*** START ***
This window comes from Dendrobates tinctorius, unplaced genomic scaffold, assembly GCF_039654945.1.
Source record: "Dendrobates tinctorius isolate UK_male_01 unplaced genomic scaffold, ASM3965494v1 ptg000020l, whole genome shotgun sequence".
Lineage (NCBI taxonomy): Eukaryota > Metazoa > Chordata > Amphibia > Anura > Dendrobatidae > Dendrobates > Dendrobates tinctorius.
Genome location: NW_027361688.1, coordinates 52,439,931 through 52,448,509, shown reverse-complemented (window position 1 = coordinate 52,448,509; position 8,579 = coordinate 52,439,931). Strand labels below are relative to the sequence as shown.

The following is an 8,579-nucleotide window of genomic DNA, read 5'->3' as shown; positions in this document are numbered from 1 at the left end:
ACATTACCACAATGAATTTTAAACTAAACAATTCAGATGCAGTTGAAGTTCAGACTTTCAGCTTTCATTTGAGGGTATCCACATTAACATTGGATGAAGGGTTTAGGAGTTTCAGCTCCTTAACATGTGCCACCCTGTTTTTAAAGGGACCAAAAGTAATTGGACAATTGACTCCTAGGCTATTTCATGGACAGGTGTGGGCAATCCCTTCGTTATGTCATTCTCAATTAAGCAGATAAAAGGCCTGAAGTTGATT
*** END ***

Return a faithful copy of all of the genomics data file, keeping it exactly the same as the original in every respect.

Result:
This window comes from Dendrobates tinctorius, unplaced genomic scaffold, assembly GCF_039654945.1.
Source record: "Dendrobates tinctorius isolate UK_male_01 unplaced genomic scaffold, ASM3965494v1 ptg000020l, whole genome shotgun sequence".
Lineage (NCBI taxonomy): Eukaryota > Metazoa > Chordata > Amphibia > Anura > Dendrobatidae > Dendrobates > Dendrobates tinctorius.
Genome location: NW_027361688.1, coordinates 52,439,931 through 52,448,509, shown reverse-complemented (window position 1 = coordinate 52,448,509; position 8,579 = coordinate 52,439,931). Strand labels below are relative to the sequence as shown.

The following is an 8,579-nucleotide window of genomic DNA, read 5'->3' as shown; positions in this document are numbered from 1 at the left end:
ACATTACCACAATGAATTTTAAACTAAACAATTCAGATGCAGTTGAAGTTCAGACTTTCAGCTTTCATTTGAGGGTATCCACATTAACATTGGATGAAGGGTTTAGGAGTTTCAGCTCCTTAACATGTGCCACCCTGTTTTTAAAGGGACCAAAAGTAATTGGACAATTGACTCCTAGGCTATTTCATGGACAGGTGTGGGCAATCCCTTCGTTATGTCATTCTCAATTAAGCAGATAAAAGGCCTGAAGTTGATT